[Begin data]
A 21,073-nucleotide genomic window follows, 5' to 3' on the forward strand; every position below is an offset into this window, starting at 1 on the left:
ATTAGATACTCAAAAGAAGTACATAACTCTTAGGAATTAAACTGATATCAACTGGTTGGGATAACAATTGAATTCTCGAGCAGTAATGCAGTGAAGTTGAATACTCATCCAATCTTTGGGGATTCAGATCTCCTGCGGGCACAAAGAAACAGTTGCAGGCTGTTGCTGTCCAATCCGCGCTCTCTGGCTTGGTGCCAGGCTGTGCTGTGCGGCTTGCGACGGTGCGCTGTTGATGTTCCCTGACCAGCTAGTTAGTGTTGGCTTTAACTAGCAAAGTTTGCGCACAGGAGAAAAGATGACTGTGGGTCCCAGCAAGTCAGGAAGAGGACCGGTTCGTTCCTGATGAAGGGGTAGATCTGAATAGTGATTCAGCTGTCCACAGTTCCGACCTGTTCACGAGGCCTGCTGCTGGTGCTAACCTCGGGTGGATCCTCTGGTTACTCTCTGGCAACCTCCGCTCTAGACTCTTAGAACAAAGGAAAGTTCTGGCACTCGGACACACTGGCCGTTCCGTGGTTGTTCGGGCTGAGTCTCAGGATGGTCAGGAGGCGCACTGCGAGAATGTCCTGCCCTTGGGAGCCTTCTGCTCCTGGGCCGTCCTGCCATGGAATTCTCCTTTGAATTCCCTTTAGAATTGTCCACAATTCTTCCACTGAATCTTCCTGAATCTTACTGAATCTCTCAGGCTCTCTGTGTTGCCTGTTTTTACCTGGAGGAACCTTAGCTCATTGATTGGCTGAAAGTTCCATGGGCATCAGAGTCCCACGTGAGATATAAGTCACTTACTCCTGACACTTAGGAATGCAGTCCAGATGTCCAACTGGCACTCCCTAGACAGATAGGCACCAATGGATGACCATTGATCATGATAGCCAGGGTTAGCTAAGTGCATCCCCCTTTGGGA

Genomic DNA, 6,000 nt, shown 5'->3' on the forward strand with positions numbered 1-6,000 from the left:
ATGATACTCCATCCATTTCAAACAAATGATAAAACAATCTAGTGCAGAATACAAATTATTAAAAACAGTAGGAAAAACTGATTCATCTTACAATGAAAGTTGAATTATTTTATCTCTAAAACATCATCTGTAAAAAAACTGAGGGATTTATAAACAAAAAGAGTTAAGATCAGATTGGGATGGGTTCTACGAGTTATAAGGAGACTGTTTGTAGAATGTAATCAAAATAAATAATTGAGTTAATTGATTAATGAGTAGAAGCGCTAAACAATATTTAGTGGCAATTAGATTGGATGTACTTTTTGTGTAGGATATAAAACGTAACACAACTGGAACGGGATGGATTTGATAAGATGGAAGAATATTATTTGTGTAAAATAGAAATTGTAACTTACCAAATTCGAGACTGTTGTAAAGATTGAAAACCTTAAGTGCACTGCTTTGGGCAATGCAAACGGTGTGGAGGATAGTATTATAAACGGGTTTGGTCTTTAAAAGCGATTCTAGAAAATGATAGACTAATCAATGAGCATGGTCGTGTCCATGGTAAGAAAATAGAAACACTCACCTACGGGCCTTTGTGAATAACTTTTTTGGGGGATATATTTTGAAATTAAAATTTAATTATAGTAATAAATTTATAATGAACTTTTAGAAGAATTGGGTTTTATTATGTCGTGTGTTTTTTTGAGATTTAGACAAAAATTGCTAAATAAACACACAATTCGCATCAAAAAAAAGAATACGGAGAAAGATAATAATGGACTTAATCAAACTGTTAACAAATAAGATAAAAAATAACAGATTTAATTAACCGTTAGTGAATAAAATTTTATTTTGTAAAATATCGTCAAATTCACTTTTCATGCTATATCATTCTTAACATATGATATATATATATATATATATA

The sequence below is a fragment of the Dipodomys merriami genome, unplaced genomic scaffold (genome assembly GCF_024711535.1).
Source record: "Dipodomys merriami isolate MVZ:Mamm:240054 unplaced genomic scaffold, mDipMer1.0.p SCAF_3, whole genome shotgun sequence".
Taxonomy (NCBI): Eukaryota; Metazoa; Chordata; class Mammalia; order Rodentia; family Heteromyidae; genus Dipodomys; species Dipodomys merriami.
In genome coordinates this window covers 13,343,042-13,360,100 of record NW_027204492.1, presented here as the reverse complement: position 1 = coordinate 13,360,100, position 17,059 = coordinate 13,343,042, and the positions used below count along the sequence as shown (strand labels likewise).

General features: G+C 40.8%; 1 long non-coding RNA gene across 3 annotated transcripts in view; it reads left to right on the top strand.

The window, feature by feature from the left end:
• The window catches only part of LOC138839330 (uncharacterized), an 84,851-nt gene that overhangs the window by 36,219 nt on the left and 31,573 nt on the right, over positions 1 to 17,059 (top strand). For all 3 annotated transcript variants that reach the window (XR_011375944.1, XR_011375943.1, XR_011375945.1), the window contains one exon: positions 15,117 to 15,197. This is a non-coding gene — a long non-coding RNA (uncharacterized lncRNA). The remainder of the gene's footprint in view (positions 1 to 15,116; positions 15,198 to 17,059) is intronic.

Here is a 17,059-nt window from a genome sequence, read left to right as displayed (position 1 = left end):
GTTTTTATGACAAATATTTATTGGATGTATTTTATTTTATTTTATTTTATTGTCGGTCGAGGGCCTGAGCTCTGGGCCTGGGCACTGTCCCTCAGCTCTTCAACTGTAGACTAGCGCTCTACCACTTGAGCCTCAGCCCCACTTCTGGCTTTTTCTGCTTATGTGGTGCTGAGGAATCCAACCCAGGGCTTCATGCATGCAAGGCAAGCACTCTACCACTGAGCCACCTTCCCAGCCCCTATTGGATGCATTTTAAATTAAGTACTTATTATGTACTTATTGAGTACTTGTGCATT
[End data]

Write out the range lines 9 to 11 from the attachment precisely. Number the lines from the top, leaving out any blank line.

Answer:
General features: G+C 40.8%; 1 long non-coding RNA gene across 3 annotated transcripts in view; it reads left to right on the top strand.

The window, feature by feature from the left end:
• The window catches only part of LOC138839330 (uncharacterized), an 84,851-nt gene that overhangs the window by 36,219 nt on the left and 31,573 nt on the right, over positions 1 to 17,059 (top strand). For all 3 annotated transcript variants that reach the window (XR_011375944.1, XR_011375943.1, XR_011375945.1), the window contains one exon: positions 15,117 to 15,197. This is a non-coding gene — a long non-coding RNA (uncharacterized lncRNA). The remainder of the gene's footprint in view (positions 1 to 15,116; positions 15,198 to 17,059) is intronic.